CHINATOWN — The city is now accepting applications from designers to craft a public art piece to signal the entrance to Chinatown — part of a larger initiative to create artistic markers for several points of entry to the neighborhood.
The Gateways to Chinatown initiative, launched by the Department of Transportation in partnership with the Chinatown Partnership and design firm the Van Alen Institute, on Wednesday began seeking pitches for a new structure to rise at the pedestrian triangle at Canal, Baxter and Walker streets — one of seven spots recognized as significant points of entry to Chinatown, according to organizers.
“Canal Street, one of New York City’s busiest thoroughfares, deserves a culturally significant gateway that can welcome the millions of shoppers and tourists that annually flock to the pulsing streets of Chinatown and Little Italy,” said Department of Transportation Commissioner Polly Trottenberg in a statement.
"We look forward to the range of ideas of how we can transform this one central triangle into a dynamic landmark and public space that will befit the vitality of this area.”
The new piece will be both artistic and functional, said the department's director of urban design, replacing the outdated kiosk at the triangle with a public art piece using interactive technology.
"We’ve been encouraging the design to be interactive," said Neil Gagliardi.
"Currently there's a kiosk on the site that has been there for a while, it's kind of outmoded...We're really asking for proposals that address that need."
The city has put out a Request for Proposals (RFP) to rehabilitate the space and will be accepting applications until June 19. A design team will be selected in the fall, with the design phase of the marker kicking off the following year.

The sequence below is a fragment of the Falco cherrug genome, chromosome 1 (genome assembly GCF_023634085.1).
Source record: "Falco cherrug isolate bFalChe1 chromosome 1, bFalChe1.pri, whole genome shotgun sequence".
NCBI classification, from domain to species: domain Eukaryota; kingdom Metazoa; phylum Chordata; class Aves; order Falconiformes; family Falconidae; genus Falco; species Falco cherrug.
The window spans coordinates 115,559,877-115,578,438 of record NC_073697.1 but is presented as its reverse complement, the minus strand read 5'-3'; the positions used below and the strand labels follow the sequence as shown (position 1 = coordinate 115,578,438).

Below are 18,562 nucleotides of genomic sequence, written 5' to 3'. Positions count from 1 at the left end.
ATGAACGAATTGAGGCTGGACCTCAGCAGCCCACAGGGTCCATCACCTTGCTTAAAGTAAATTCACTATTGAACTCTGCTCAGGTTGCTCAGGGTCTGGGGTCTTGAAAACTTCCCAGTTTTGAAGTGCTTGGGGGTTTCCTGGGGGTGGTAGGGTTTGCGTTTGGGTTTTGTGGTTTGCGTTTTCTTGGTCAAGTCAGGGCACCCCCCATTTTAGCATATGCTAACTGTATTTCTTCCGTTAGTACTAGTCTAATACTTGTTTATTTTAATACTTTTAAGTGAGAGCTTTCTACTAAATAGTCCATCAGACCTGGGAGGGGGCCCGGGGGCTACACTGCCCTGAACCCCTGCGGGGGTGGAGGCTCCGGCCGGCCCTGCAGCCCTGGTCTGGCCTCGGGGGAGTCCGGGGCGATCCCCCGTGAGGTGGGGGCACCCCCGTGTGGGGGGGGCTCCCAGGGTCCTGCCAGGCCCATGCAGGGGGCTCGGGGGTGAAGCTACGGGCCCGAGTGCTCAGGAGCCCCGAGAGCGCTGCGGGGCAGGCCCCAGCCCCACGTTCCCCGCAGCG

The remaining Chinatown "gateways" — important entrances identified through community engagement by the Chinatown Partnership — will get temporary installations as well, according to the initiative website.
A map showing the seven gateways to Chinatown as identified through community engagement by the Chinatown Partnership. (New York City Department of Transportation)
Those portals, were chosen because they mark the places where Chinatown meets other neighborhoods as well as connections to transportation and public space. They're located at Grand and Chrystie streets, the Manhattan Bridge Landing near Canal Street and the Bowery, Division Street under the Manhattan Bridge, Kimlau Square, Worth and Centre streets, and Pearl Street under the Brooklyn Bridge.
The Canal Street triangle, which connects Chinatown to Little Italy, was identified as the most central to the neighborhood, said Gigliardi.
"The overall comprehensive plan really identified seven significant places around the district, and this one in particular is really focusing on the most significant in the center," he said. "But we hope it will be the beginning of many different nodes."
The installation of important neighborhood portals has been championed by community members for decades, and the launch of the project is the culmination of years of planning among the three organizers through public forums and gathering community feedback.